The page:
© 1999

Astrophysical Plasmas and Fluids

Part of the Astrophysics and Space Science Library book series (ASSL, volume 235)

Table of contents

  1. Front Matter
    Pages i-xv
  2. Vinod Krishan
    Pages 1-39
  3. Vinod Krishan
    Pages 117-195
  4. Vinod Krishan
    Pages 197-234
  5. Vinod Krishan
    Pages 235-267
  6. Vinod Krishan
    Pages 269-336
  7. Vinod Krishan
    Pages 337-337
  8. Vinod Krishan
    Pages 339-342
  9. Vinod Krishan
    Pages 343-344
  10. Vinod Krishan
    Pages 345-346
  11. Vinod Krishan
    Pages 347-347
  12. Back Matter
    Pages 349-358

About this book


Life was simple when the dynamic, the spectral and the resolving powers of our instruments were small. One observed whole objects - planets, stars, sunspots, galaxies, often in rainbow colours. Then the revolution occurred: we acquired the centimetric eyes, the mil­ limetric eyes, the infrared eyes, the ultraviolet eyes, the X-ray eyes and the ,-ray eyes. With these we see mottles on the surface of stars, streams in sunspots, and spirals in nuclei of galaxies. We see regions of multiple mass densities and temperatures in a precari­ ous balance, losing it occasionally, exhaling flares. The universe is timed, cosmic phenomena are clocked; eternity is lost and variabil­ ity is bought. Microarcsecond resolutions revealed stirring and siz­ zling interiors underneath serene surfaces. Short durations and small scales demanded employing a discipline with similar attributes - the discipline of Plasmas and Fluids - known more for its complexity than for its felicity. Some would like to wish it away. We shall learn about plasmas for it is too little familiarity that breeds fear. Complexity can be systemized, to a large extent, by looking for a common denominator among apparently disparate phe­ nomena. It is not immediately obvious what the contents and the style of a graduate level course on plasmas and fluids aimed at understanding astrophysical phenomena should be. Plasmas and fluids are huge subjects by themselves. The cosmic phenomena where plasmas and fluids playa definite role are equally diverse and numerous.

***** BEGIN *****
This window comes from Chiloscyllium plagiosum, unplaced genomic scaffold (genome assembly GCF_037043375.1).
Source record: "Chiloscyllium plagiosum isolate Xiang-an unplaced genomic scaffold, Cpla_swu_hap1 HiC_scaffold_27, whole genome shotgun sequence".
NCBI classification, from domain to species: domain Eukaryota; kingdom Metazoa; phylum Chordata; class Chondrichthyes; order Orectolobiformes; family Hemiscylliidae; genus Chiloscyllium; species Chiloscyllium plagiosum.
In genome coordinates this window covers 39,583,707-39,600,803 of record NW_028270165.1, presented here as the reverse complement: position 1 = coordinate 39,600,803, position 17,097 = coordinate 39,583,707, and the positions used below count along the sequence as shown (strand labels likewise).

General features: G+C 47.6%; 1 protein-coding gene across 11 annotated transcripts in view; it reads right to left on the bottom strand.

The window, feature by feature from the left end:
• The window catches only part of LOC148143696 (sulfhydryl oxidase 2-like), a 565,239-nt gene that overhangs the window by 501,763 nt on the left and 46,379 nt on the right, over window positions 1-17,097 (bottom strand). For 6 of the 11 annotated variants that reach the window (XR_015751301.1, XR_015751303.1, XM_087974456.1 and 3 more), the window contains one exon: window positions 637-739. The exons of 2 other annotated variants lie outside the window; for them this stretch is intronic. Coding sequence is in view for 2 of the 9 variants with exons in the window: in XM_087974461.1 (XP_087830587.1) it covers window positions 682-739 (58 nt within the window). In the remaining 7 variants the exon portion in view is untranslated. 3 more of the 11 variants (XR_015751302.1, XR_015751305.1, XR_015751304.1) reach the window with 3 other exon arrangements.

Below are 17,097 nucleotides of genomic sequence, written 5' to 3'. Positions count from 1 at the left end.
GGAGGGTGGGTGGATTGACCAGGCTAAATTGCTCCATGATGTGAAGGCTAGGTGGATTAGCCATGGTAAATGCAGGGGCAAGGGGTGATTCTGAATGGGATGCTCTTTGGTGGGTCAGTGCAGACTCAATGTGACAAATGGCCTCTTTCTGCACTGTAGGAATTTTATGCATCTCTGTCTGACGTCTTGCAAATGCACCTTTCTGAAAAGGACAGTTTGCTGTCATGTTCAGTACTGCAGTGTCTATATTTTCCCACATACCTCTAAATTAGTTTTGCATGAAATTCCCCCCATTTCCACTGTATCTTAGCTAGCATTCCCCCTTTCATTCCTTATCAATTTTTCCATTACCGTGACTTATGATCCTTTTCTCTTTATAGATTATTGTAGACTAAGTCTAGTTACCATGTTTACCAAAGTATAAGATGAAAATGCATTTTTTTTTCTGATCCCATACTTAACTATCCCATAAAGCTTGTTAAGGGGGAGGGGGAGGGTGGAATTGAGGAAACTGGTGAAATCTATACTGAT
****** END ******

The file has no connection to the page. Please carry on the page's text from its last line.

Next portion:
Plasma astronomy gravitation gravity magnetohydrodynamics universe

Authors and affiliations

  1. 1.Indian Institute of AstrophysicsBangaloreIndia

Bibliographic information

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`This book is an excellent introduction and fills an important niche. This book has an excellent chance to attract a large audience. An added bonus is the wonderful final chapter on neutral fluid dynamics. The emphasis on turbulence is an excellent corrective to the usual laminar approach to fluid dynamics. The tone of this text is unique. The organization is excellent and the coverage very appropriate for an introductory text.'
Paul J. Wiita, Georgia State University